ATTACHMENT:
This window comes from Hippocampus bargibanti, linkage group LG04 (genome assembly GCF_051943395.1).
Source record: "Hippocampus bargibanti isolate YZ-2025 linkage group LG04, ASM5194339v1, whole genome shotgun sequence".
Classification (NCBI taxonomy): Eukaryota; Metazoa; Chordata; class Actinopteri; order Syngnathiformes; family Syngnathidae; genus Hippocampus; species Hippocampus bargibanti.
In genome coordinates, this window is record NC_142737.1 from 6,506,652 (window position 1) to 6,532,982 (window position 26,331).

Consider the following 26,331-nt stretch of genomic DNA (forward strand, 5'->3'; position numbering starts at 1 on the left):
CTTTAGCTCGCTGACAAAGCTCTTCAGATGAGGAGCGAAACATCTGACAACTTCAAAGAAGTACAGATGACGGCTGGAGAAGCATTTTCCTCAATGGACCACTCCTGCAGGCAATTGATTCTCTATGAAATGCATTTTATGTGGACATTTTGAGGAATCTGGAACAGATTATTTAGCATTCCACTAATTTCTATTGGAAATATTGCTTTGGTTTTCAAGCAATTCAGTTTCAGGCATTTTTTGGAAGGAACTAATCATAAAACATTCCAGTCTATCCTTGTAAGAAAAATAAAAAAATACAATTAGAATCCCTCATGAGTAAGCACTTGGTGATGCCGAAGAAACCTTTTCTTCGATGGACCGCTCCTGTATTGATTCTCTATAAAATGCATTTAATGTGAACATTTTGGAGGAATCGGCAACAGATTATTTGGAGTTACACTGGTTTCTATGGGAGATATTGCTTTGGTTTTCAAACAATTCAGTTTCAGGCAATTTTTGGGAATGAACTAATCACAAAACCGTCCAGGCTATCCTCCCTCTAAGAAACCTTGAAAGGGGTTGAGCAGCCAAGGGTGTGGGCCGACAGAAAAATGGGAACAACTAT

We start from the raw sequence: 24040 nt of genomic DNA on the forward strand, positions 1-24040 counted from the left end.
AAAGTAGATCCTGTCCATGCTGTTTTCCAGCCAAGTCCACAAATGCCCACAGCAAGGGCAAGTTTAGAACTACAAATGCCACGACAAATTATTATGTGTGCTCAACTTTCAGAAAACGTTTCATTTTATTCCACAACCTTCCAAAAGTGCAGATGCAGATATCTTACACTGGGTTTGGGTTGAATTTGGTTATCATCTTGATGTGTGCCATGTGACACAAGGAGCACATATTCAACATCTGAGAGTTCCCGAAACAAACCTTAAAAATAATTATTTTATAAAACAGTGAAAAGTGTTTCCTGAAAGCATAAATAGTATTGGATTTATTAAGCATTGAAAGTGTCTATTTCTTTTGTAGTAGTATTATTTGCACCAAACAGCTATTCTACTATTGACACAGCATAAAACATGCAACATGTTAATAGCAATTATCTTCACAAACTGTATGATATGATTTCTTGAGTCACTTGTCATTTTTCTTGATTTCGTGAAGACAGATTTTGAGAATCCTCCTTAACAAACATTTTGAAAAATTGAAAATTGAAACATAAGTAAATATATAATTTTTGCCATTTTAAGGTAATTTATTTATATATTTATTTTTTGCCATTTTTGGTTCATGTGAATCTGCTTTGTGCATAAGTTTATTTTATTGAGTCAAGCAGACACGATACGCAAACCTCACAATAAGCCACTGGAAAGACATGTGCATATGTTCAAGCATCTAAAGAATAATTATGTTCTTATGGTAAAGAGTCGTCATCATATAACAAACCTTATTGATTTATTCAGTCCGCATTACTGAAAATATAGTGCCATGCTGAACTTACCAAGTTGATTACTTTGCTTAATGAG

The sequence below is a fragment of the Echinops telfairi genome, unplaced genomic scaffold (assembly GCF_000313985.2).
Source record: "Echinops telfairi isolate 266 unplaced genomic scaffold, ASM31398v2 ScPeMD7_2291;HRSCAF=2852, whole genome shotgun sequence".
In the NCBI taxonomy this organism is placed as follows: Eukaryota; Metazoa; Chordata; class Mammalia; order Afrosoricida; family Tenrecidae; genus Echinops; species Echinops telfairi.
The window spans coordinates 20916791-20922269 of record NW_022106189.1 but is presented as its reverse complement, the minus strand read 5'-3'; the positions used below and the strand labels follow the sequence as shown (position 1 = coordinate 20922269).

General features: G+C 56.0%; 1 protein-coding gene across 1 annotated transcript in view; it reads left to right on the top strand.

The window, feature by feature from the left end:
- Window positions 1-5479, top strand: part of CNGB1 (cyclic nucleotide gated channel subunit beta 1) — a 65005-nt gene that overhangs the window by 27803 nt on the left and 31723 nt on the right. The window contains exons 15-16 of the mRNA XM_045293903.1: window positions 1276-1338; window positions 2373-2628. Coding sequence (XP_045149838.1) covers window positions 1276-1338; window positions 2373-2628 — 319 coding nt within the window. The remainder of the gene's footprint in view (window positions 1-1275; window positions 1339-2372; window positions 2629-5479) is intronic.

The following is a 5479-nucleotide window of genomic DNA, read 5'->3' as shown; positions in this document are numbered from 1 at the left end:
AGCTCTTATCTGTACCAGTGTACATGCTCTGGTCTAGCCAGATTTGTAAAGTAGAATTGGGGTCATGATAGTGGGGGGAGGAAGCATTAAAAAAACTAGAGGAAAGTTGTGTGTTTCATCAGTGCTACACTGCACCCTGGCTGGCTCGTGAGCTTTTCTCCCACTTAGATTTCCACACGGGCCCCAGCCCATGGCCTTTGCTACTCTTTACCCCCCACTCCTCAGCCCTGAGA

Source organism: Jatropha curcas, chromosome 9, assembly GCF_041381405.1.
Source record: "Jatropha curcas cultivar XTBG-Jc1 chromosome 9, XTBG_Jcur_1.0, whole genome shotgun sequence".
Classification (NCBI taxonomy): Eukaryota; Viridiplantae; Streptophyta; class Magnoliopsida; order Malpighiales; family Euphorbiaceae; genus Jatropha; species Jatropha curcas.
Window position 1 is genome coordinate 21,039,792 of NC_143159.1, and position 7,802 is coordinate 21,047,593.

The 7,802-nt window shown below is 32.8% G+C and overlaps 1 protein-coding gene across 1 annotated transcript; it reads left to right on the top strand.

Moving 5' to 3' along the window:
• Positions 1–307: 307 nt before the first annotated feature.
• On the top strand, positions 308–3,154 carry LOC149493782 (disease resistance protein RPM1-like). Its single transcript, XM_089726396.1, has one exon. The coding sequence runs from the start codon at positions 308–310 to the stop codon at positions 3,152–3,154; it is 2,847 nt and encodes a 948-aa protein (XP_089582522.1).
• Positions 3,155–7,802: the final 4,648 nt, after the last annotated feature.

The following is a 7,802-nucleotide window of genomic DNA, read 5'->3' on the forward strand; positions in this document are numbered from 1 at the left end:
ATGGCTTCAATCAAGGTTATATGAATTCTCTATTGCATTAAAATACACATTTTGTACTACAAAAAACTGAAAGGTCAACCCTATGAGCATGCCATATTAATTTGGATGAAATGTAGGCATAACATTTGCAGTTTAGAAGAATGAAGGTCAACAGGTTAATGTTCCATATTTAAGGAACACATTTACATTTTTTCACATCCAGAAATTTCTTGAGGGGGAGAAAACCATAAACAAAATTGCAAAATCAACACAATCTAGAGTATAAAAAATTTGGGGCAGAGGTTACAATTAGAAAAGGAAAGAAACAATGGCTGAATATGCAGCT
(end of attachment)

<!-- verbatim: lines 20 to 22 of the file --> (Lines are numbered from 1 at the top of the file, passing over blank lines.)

Classification (NCBI taxonomy): Eukaryota; Viridiplantae; Streptophyta; class Magnoliopsida; order Malpighiales; family Euphorbiaceae; genus Jatropha; species Jatropha curcas.
Window position 1 is genome coordinate 21,039,792 of NC_143159.1, and position 7,802 is coordinate 21,047,593.

The 7,802-nt window shown below is 32.8% G+C and overlaps 1 protein-coding gene across 1 annotated transcript; it reads left to right on the top strand.